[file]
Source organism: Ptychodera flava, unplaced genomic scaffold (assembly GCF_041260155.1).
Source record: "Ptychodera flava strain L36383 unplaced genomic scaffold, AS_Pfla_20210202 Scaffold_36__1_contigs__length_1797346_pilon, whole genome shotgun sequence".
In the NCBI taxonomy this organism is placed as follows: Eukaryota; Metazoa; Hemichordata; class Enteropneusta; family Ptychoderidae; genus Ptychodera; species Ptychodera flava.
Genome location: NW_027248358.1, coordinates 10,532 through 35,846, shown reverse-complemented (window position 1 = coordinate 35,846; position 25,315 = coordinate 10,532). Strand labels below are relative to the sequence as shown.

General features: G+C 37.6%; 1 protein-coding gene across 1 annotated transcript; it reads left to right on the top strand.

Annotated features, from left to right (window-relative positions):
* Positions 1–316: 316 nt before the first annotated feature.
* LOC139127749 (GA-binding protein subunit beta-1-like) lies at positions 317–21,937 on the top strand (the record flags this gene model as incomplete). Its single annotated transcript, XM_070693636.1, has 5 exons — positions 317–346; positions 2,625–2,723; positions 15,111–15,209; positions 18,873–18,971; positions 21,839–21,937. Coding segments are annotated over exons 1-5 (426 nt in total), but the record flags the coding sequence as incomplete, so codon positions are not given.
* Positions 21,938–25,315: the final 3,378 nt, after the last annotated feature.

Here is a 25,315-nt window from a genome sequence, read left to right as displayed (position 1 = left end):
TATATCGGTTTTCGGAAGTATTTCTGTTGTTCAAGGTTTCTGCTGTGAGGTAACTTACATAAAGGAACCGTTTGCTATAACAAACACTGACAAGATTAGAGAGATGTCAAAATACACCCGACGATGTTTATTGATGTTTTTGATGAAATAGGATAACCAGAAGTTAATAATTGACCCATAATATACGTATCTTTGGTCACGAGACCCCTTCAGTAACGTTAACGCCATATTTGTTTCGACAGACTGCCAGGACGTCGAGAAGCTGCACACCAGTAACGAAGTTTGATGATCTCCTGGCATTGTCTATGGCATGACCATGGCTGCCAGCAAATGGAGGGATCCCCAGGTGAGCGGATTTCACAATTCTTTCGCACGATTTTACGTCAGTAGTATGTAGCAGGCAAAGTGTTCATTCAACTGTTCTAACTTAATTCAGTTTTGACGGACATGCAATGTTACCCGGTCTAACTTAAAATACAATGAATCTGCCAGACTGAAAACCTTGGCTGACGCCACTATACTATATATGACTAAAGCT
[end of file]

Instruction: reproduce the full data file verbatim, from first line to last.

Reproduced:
Source organism: Ptychodera flava, unplaced genomic scaffold (assembly GCF_041260155.1).
Source record: "Ptychodera flava strain L36383 unplaced genomic scaffold, AS_Pfla_20210202 Scaffold_36__1_contigs__length_1797346_pilon, whole genome shotgun sequence".
In the NCBI taxonomy this organism is placed as follows: Eukaryota; Metazoa; Hemichordata; class Enteropneusta; family Ptychoderidae; genus Ptychodera; species Ptychodera flava.
Genome location: NW_027248358.1, coordinates 10,532 through 35,846, shown reverse-complemented (window position 1 = coordinate 35,846; position 25,315 = coordinate 10,532). Strand labels below are relative to the sequence as shown.

General features: G+C 37.6%; 1 protein-coding gene across 1 annotated transcript; it reads left to right on the top strand.

Annotated features, from left to right (window-relative positions):
* Positions 1–316: 316 nt before the first annotated feature.
* LOC139127749 (GA-binding protein subunit beta-1-like) lies at positions 317–21,937 on the top strand (the record flags this gene model as incomplete). Its single annotated transcript, XM_070693636.1, has 5 exons — positions 317–346; positions 2,625–2,723; positions 15,111–15,209; positions 18,873–18,971; positions 21,839–21,937. Coding segments are annotated over exons 1-5 (426 nt in total), but the record flags the coding sequence as incomplete, so codon positions are not given.
* Positions 21,938–25,315: the final 3,378 nt, after the last annotated feature.

Here is a 25,315-nt window from a genome sequence, read left to right as displayed (position 1 = left end):
TATATCGGTTTTCGGAAGTATTTCTGTTGTTCAAGGTTTCTGCTGTGAGGTAACTTACATAAAGGAACCGTTTGCTATAACAAACACTGACAAGATTAGAGAGATGTCAAAATACACCCGACGATGTTTATTGATGTTTTTGATGAAATAGGATAACCAGAAGTTAATAATTGACCCATAATATACGTATCTTTGGTCACGAGACCCCTTCAGTAACGTTAACGCCATATTTGTTTCGACAGACTGCCAGGACGTCGAGAAGCTGCACACCAGTAACGAAGTTTGATGATCTCCTGGCATTGTCTATGGCATGACCATGGCTGCCAGCAAATGGAGGGATCCCCAGGTGAGCGGATTTCACAATTCTTTCGCACGATTTTACGTCAGTAGTATGTAGCAGGCAAAGTGTTCATTCAACTGTTCTAACTTAATTCAGTTTTGACGGACATGCAATGTTACCCGGTCTAACTTAAAATACAATGAATCTGCCAGACTGAAAACCTTGGCTGACGCCACTATACTATATATGACTAAAGCT